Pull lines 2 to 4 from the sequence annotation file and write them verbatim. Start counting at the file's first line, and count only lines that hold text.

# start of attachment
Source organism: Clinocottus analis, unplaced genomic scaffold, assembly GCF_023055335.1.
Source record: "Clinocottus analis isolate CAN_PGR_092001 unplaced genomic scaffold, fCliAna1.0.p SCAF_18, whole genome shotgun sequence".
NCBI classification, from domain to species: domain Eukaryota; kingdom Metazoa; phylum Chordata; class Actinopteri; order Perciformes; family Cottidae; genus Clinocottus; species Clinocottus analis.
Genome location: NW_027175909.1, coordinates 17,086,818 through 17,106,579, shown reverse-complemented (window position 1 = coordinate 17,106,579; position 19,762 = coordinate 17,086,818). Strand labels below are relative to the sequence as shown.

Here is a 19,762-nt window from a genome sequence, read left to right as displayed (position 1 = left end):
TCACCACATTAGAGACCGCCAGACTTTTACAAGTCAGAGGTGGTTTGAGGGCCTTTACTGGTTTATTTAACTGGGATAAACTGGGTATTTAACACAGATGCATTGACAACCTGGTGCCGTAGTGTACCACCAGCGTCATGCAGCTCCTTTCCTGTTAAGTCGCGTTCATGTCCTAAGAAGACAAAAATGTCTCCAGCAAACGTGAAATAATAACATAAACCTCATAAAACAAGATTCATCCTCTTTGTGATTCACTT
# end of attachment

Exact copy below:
Source record: "Clinocottus analis isolate CAN_PGR_092001 unplaced genomic scaffold, fCliAna1.0.p SCAF_18, whole genome shotgun sequence".
NCBI classification, from domain to species: domain Eukaryota; kingdom Metazoa; phylum Chordata; class Actinopteri; order Perciformes; family Cottidae; genus Clinocottus; species Clinocottus analis.
Genome location: NW_027175909.1, coordinates 17,086,818 through 17,106,579, shown reverse-complemented (window position 1 = coordinate 17,106,579; position 19,762 = coordinate 17,086,818). Strand labels below are relative to the sequence as shown.